Travel: I love how it broadens the mind (and the derriere, if you eat as much when travelling as I do!). Living in one country you always seem to think that its problems are totally unique; that its traditions are novel, and its way of doing things correct. It's only when you travel abroad that you begin to realise that the same (or similar) problems beset most countries; that parellels in tradition can be drawn between many nations; and that your way of thinking or doing things is by far not the only correct way.
Take the English obsession with health and safety. Ever noticed that as you approach a pedestrian crossing in Central London, there are helpful pedestrian instructions painted on the ground at your feet telling you to look left or right, depending on where the traffic is coming from, so as to minimise road deaths of careless tourists. In Paris, on the other hand, you can forget about such helpful instructions. You cross the roads at your peril, expecting traffic from all directions and employing a chicken-like rotation of the head, constantly scanning the scene for approaching drivers who seem to think that the hood ornament is some sort of sight for taking aim at pedestrians. Here in the UK you cannot pass a puddle over an inch deep without finding that the council officials have erected a pole with a lifebelt and a notice warning you that there are no lifeguards guarding this puddle and that you are at RISK OF DEATH. In most of the rest of Europe, not only do they dispense with these dire warnings around every body of water, but last week in Portugal it was clear that if you wanted to walk right up to the fast-flowing Douro river and leap in, the council of Porto respected your right to do so and was certainly not going to interfere with your plans, nor warn you of the risks of doing so.
It was all rather refreshing.
Given this safety obsession, imagine you were to approach a supermarket in the UK and ask whether you could supply them with some produce that you grow on your farm. "What produce?" asks the supermarket? "Well, it's a fruit that's a member of the deadly nightshade family and has sometimes been called the Wolf Peach. It was an one time rumoured to cause frothing at the mouth, appendicitis, death by an overdose of oxalic acid, brain fever and stomach cancer caused by its skin sticking to your intestines. How many do you want to buy?"
You'd think that this sort of dangerous fruit would never make it past the public health watchdogs to reach an English table, right? Wrong! I am in fact describing the humble tomato which, as late as the 1800s, was accused of all of the above vices. It seems a miracle that we ever allowed them into the country – but then perhaps the 1800s were a time where the population was expected to do a little more thinking for themselves rather than being mollycoddled by the nanny state. So next time you pick up some tomatoes from the corner store, think of it as a daring victory over the health and safety obsession that seems to have gripped the British nation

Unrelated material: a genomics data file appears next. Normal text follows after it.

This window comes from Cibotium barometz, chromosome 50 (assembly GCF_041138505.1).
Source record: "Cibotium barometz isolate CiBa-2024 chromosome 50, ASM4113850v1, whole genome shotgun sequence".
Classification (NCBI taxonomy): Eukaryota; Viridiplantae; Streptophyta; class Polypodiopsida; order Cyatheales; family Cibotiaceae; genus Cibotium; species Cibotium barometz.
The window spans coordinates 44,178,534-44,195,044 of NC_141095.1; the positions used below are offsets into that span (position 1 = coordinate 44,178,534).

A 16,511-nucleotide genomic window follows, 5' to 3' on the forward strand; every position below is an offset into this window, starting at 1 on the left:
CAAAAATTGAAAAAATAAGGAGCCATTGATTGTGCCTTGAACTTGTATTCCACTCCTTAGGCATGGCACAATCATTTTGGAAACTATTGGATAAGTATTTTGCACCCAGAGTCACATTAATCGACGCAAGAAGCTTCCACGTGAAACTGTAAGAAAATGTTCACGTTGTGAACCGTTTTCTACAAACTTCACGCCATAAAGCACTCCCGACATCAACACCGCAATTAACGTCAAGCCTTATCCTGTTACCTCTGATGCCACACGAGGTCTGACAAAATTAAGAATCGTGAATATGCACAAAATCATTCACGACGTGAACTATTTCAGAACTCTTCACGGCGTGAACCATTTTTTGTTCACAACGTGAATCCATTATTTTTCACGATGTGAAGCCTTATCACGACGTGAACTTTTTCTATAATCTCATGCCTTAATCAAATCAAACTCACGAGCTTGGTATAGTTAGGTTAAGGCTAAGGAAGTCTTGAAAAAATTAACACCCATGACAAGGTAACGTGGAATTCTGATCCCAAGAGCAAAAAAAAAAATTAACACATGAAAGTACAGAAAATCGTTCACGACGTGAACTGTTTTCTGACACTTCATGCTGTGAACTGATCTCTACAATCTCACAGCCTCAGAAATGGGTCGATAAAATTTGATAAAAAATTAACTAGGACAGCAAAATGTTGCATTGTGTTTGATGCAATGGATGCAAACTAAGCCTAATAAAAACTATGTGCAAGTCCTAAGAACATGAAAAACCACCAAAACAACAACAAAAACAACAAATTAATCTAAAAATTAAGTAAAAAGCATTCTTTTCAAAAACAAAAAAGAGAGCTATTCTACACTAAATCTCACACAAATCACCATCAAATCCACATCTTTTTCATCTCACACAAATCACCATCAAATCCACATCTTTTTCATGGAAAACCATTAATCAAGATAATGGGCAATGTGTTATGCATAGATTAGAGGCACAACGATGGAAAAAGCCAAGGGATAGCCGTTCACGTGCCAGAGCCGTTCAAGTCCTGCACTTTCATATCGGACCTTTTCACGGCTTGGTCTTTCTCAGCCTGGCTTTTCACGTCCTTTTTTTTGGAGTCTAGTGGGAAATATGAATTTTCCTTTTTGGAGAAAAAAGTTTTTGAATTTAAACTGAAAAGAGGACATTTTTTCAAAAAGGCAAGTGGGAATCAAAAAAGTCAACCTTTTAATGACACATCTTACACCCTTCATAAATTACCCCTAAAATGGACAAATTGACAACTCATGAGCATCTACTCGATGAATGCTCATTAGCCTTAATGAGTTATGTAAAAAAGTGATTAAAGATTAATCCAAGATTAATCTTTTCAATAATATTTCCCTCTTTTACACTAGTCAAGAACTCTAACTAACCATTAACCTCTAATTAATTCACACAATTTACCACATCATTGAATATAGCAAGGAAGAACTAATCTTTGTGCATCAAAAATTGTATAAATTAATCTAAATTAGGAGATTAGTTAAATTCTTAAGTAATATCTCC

Although a tarte tatin is generally considered to be a sweet dish (see my nectarine and ginger tarte tatin), I love making savoury ones (have you seen my yellow pepper tarte tatin?) and this one turned out particularly well. It is ridiculously easy to make and a real crowd-pleaser. You can also play around with the recipe a bit by substituting olive tapenade or other similar spreads for the pesto, or flavouring the dish with other herbs.
This is my entry into this month's Monthly Mingle which I am hosting this month! The theme is topless tarts and you still have until midnight tonight 1 May to get your entries to me – see my announcement post for all the details of how you can enter.
TOMATO, PESTO & THYME TARTE TATIN (serves 2-3)
3 medium sized ripe tomatoes
1 tsp balsamc vinegar
1/3 tsp brown sugar
a knob of butter
1/2 tsp fresh thyme leaves
1 -2 Tbsp basil pesto
salt and pepper
Ready rolled puff pastry (about half a 375g sheet)
Melt the butter together with the vinegar and sugar over medium heat in a cast-iron skillet (it will need to go into the oven later). Thickly slice the tomatoes and carefully cover the bottom of the skillet with them. Allow to cook and caramelise for about 10-15 mins withough stirring but do check that they do not burn.
Pre-heat the oven to 200C. When the tomatoes are done, sprinkle with the fresh thyme leaves, salt and pepper and remove from the heat.
Cut a circle of puff pastry that is slightly larger than the diameter of the skillet and spread it with the pesto. Carefully cover the skillet with the pastry, taking care to tuck it into the sides around the tomatoes a little. Bake in the centre of the oven for about 15-20 mins or until the pastry is puffy and golden.
Remove from the oven and invert a plate on top of the skillet. Using oven gloves or dishcloths, get a firm hold of the plate and the skillet and quickly flip the skilelt upside down so that the tart is deposited on the plate. Serve immediately with a green salad.